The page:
Nike Asks NY Court to Block Reseller StockX from Selling NFTs of its Shoes

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Source: AdobeStock / pavel siamionov

 

Nike has filed a civil case in the United States against the Detroit-based online fashion resale platform StockX, claiming that the latter uses unauthorized images of its footwear in non-fungible token (NFT) offerings.

In a 50-page complaint submitted to the New York Southern District Court, Nike’s lawyers claimed that StockX’s Vault NFT offerings infringe on its trademark rights and claimed that they could cause confusion for consumers.

The claim went on to demand financial damages as well as a court order that would stop StockX from selling the NFTs.

The Nike-appointed lawyers wrote of StockX’s “misappropriation of Nike’s famous trademarks and goodwill to buoy its entry into the lucrative NFT and digital collectible market.” This, the lawyers added, seeks to deprive Nike “of its exclusive right to use its marks in connection with this new commercial medium [NFTs].”

The claim did not set out a figure for compensation, but claimed that its brand had been “diluted” by StockX’s offerings, citing “unfair competition.”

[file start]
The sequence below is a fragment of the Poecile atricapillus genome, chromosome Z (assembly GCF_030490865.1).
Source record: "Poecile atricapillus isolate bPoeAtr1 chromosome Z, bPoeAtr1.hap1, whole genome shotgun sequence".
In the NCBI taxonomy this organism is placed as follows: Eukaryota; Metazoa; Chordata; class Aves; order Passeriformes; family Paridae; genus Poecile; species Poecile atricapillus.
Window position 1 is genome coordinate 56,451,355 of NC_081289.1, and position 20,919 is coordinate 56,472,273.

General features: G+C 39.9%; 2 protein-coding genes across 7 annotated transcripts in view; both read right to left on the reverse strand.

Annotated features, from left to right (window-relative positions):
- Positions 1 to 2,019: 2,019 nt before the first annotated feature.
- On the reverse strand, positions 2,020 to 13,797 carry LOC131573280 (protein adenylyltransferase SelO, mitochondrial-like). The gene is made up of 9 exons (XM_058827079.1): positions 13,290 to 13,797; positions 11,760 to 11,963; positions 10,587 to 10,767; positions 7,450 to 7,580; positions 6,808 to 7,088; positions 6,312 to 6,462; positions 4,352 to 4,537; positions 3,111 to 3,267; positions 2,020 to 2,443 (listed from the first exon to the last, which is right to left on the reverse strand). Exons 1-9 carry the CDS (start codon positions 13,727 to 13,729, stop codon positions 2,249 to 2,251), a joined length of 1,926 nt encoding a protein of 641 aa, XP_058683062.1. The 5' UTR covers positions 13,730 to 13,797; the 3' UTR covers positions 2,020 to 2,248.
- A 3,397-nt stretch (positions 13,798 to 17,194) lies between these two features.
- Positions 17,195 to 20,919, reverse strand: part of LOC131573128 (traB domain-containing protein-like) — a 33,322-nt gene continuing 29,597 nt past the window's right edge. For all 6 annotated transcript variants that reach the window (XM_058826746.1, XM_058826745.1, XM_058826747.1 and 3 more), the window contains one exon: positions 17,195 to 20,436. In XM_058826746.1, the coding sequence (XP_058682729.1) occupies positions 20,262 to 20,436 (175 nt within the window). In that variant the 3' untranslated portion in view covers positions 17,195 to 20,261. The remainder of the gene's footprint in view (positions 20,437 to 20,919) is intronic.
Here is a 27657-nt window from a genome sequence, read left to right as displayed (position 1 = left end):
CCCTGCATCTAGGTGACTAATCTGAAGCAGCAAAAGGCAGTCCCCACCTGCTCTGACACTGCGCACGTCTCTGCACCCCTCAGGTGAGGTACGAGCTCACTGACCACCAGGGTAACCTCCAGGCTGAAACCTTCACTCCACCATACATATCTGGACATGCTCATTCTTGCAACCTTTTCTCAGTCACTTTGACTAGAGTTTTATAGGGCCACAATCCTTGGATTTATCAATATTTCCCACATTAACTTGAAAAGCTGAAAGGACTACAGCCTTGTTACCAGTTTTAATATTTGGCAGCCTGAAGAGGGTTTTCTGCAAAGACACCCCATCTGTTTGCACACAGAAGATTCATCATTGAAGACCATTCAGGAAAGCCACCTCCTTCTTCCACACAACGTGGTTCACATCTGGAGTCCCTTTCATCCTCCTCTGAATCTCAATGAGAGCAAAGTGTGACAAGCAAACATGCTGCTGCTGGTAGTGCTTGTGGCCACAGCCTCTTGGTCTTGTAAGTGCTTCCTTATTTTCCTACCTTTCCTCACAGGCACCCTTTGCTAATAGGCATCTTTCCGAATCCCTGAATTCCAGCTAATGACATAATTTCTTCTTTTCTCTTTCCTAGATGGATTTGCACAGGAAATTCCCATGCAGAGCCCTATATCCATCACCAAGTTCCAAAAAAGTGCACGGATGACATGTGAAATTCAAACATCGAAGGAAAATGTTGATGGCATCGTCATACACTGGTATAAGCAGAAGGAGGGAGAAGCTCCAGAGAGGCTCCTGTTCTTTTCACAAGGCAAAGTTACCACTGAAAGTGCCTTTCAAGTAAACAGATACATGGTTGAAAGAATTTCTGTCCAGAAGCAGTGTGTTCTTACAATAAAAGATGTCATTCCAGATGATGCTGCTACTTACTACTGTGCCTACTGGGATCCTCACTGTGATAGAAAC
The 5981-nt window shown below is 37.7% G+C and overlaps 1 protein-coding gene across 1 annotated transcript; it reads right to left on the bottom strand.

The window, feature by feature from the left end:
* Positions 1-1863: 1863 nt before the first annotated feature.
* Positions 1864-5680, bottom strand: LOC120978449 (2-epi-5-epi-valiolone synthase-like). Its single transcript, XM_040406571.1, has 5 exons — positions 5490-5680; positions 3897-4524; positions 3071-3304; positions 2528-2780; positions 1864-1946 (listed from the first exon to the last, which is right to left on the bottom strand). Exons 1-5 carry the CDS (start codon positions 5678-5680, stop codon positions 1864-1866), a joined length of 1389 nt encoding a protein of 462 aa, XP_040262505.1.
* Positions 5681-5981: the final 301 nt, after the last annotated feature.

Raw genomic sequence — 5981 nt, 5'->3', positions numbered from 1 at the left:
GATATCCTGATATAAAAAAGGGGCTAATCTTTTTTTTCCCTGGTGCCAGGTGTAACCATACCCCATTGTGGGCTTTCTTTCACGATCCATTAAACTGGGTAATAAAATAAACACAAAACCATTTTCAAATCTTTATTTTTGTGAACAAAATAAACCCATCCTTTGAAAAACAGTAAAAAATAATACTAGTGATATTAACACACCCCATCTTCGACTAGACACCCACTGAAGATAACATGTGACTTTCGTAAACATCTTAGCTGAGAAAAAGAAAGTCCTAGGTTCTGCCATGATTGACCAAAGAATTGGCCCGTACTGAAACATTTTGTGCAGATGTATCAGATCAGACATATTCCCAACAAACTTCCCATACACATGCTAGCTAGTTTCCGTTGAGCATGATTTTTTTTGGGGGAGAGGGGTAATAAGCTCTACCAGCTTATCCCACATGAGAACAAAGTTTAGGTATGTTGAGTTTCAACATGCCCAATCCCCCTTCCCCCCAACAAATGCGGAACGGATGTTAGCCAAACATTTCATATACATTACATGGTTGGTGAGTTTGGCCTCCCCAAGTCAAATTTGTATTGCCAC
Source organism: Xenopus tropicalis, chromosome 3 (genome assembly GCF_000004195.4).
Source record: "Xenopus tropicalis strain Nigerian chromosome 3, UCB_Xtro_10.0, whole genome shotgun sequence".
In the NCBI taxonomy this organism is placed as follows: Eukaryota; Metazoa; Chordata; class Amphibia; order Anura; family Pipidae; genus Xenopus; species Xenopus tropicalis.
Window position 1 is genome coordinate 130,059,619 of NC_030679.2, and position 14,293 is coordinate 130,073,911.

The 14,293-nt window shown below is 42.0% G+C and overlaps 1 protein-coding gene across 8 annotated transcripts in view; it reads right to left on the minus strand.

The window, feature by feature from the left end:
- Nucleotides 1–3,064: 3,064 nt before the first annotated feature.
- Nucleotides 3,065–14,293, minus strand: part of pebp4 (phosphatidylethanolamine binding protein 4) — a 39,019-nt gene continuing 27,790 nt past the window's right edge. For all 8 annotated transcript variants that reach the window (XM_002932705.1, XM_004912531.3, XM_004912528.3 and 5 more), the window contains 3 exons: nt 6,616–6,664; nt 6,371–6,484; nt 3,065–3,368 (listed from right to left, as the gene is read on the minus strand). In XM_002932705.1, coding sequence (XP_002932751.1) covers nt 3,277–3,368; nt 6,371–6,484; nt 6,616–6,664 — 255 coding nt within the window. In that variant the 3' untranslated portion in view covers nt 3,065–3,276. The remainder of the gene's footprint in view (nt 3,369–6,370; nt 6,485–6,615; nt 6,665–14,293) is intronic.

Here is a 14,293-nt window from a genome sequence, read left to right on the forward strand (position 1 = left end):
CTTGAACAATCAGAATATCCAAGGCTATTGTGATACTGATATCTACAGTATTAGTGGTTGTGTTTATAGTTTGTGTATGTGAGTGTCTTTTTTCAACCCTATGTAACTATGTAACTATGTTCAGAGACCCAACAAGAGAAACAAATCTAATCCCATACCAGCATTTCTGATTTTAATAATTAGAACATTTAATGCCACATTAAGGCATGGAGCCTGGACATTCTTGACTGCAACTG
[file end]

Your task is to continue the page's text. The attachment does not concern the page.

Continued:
It called on the court to “swiftly and permanently stop StockX from continuing to sell Vault NFTs bearing Nike’s famous marks.”

The lawyers stated that “558 individual Nike-branded Vault NFTs” had been put up for sale on the StockX platform.

Per StockX’s own website, its Vault NFTs are “backed by a physical item held in StockX’s custody, tied directly one-to-one via the blockchain.”

As such, it explains,

“If the physical item associated with Vault NFT[s] is redeemed by the owner, it is removed from the StockX Vault and shipped to the owner. StockX will then remove the Vault NFT from the owner’s portfolio and from circulation (i.e. “burn” the Vault NFT).”

The company also states that its Vault NFTs allow shoppers to “invest in current culture like never before,” enabling them to own an item “without ever taking possession” of it or paying shipping fees. “Plus,” the firm added, “you can sell it without having to send it to us and with fewer seller fees.”

But the Nike legal team claimed that consumers are “already questioning whether Nike authorized StockX to sell its [trademark-]infringing NFT products,” as well as asking the firm “how StockX received” licensing permission to sell NFTs with Nike branding.

Nike has plunged headfirst into the world of NFTs, and its own ranges are already retailing on platforms such as OpenSea. In December last year, the company bought RTFKT, a maker of virtual sneakers and collectibles, as well as shoe-related NFTs.

If Nike is successful with its legal move against the platform, other sportswear firms may also follow suit – the platform also offers at least one Adidas NFT.

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